paraphernalia in which Kisiel is dealing, but the
substance of Heidegger’ s thought: the gradual formation
of an ultimately startlingly original conception from the
entrails of the philosophical tradition. It is the temporality
of this process – a fitful dialectic of the archaic and the
new – which links Kisiel’ s rigorously immanent account
of Heidegger’ s philosophy directly to his politics.

The key to this dynamic – indeed, to the continuity of
Heidegger’s thought as a whole – lies in the dual role
performed by medieval scholasticism in mediating
Heidegger’s relationships to Catholicism and to
Aristotle, respectively. The ‘system’ of Catholicism
represented the present with which Heidegger sought to
break. It had its roots in the medieval reception of
Aristotle. The critique of this reception from the
standpoint of the philosophical present – essentially, for
Heidegger, a radicalised phenomenology – was thus the
task at hand. This was also, however, a
phenomenological recovery of Aristotle via the
destruction of the traditional reception of his work.

Heidegger’s methodological aspiration to radicalise
Husserl’s critique of neo-Kantianism, in order to provide
the ontological ground for a ‘hermeneutics of facticity’,
was thus combined, from the very beginning, with the
application of this method to the interpretation of
Aristotle. This was a process which yielded substantive
philosophical results of its own: there was a ‘peculiar
backflow’ into Heidegger’s systematic philosophical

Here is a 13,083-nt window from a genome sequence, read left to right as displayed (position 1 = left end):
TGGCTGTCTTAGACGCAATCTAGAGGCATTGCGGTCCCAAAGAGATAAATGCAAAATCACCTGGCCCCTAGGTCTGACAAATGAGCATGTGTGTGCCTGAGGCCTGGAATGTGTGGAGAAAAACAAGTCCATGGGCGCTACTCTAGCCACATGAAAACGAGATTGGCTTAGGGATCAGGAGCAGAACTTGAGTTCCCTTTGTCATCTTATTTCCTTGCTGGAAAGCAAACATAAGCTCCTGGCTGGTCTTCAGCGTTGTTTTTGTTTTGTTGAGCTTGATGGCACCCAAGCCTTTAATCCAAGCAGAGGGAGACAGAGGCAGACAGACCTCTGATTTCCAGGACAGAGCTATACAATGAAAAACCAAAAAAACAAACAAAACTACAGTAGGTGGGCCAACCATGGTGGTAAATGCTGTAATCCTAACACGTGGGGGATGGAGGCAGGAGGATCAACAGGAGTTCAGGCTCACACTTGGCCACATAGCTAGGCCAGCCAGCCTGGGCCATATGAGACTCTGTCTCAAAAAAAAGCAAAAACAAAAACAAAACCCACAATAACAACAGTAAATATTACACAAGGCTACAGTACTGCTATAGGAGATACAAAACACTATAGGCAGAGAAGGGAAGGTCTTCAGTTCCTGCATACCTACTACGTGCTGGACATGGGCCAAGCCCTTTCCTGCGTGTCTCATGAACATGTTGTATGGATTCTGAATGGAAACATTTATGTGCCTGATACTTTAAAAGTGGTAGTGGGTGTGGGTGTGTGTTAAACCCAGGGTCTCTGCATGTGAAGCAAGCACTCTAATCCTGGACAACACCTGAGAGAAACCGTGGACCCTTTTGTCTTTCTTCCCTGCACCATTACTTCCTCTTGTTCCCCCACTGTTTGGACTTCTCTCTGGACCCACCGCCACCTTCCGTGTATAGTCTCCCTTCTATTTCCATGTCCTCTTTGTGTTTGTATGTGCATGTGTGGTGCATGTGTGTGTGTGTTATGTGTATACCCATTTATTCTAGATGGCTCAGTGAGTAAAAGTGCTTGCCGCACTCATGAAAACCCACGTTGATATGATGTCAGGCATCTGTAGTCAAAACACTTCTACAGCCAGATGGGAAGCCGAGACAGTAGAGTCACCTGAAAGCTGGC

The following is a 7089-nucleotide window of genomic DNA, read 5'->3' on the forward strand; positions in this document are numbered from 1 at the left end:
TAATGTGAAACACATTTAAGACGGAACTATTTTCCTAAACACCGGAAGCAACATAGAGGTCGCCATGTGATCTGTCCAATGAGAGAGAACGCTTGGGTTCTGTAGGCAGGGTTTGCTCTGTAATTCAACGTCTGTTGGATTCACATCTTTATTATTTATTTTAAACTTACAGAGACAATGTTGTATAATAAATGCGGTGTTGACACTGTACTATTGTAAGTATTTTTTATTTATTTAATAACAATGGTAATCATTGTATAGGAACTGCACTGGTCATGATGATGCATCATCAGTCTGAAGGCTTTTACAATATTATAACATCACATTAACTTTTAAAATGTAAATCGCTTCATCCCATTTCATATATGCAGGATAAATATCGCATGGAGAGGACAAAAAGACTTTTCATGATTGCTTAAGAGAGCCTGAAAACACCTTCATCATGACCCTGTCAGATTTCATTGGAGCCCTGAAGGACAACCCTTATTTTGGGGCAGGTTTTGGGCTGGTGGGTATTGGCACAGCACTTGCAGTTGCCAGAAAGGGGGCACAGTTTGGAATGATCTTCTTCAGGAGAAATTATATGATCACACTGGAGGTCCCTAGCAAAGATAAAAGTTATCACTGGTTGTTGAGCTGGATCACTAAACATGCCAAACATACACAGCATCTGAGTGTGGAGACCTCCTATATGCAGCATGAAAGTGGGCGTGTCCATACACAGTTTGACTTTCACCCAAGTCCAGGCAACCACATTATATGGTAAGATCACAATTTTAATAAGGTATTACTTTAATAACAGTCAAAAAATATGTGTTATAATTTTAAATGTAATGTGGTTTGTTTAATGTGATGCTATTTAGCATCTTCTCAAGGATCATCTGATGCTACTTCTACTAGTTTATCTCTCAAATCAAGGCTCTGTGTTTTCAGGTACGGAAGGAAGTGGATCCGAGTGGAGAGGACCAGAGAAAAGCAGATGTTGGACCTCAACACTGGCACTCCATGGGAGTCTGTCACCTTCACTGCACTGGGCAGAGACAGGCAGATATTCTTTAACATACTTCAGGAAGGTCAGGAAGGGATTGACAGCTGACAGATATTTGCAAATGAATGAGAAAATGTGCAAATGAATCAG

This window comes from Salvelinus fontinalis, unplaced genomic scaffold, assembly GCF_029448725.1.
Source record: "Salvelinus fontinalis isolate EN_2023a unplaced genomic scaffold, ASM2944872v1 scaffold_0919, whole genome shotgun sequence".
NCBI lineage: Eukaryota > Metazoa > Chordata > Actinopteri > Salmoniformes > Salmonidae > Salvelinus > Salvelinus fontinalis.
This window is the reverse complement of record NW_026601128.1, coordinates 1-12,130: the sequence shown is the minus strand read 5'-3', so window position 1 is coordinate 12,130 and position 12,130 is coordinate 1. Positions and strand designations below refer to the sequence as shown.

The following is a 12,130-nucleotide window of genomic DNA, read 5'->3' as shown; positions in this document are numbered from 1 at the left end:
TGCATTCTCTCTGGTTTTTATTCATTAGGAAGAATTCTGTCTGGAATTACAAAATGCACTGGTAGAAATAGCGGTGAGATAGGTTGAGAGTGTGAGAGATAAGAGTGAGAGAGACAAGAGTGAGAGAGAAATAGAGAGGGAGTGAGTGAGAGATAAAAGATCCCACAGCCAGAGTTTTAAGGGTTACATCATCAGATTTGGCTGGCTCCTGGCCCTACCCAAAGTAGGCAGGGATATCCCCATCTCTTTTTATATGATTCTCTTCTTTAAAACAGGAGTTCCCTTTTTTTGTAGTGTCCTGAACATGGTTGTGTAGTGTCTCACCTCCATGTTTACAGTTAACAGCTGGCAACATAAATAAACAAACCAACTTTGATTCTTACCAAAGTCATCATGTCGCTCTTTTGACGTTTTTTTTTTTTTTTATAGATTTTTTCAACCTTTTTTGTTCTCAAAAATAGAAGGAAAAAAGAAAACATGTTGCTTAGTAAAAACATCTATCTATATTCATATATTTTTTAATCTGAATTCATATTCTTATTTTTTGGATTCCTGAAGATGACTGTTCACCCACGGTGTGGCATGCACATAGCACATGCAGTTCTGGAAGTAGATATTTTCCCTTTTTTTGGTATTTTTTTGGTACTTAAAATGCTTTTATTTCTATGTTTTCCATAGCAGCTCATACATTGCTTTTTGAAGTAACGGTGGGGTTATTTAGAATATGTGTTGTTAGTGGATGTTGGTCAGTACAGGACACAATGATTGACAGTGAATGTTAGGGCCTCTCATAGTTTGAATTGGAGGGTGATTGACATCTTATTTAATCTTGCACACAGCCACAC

concerns. Heidegger’s dilemma – and ultimately his
achievement – lay in the integration of these two
radically different strands of the philosophical tradition
– the one, apparently backward looking, the other
radically futural – into a coherent project. Although he
does not go so far as to treat it as part of the draft material,
Kisiel convincingly expounds Heidegger’s 1922
‘Introduction’ to his unwritten book on Aristotle as the


‘zero-point’ of Being and Time.

This is already enough to convey something of the
genealogical complexity at issue, yet it barely scratches
the surface of Kisiel’ s multilayered reconstruction. Other
notable aspects include: the importance ofLasks’s ‘logic
of philosophy’ to Heidegger’s reception of Husserl; the
stimulus of Natorp’s challenge to the accessibility and
expressibility of the phenomenological conception of the
‘stream of life’ to Heidegger’s relation to religious
mysticism; Dilthey’s repositioning of Augustine in the
history of philosophy; Jaspers’ concept of the ‘limitsituation’; and the underlying structural impulse of
Heidegger’s theological modernism.

Overall, we are presented with a genealogy of three
intertwining phases: the project for a hermeneutics of the
fact of life (1915-21); the deconstruction of Aristotle’s
ousiological ontology by way of his own anthropology
(1921-24); and the reformulation of the classical
question of being out of the temporality of the human
predicament (1924-27). It is not possible to go into the
details here; Kisiel’ s Genesis is required reading for
anyone with a serious interest in the topic. It will suffice
to indicate some of the broader issues which arise in the
course of the analysis, making it of far more than merely
philological significance.

First, there is the depth and continuity of Heidegger’s
theological concerns (also stressed by Ott), leading Kisiel

Marcuse, who between 1928 and 1932 found in its pages
the missing philosophical dimension to Marxism.

(Habermas admits to having been ‘fascinated’ by the
Heideggerian Marxism of the young Marcuse.

Fortunately for Marcuse, Marx’s 1844 Paris
Manuscripts were published in 1932, providing him with
the ‘real thing’ just in time to avoid the intellectual crisis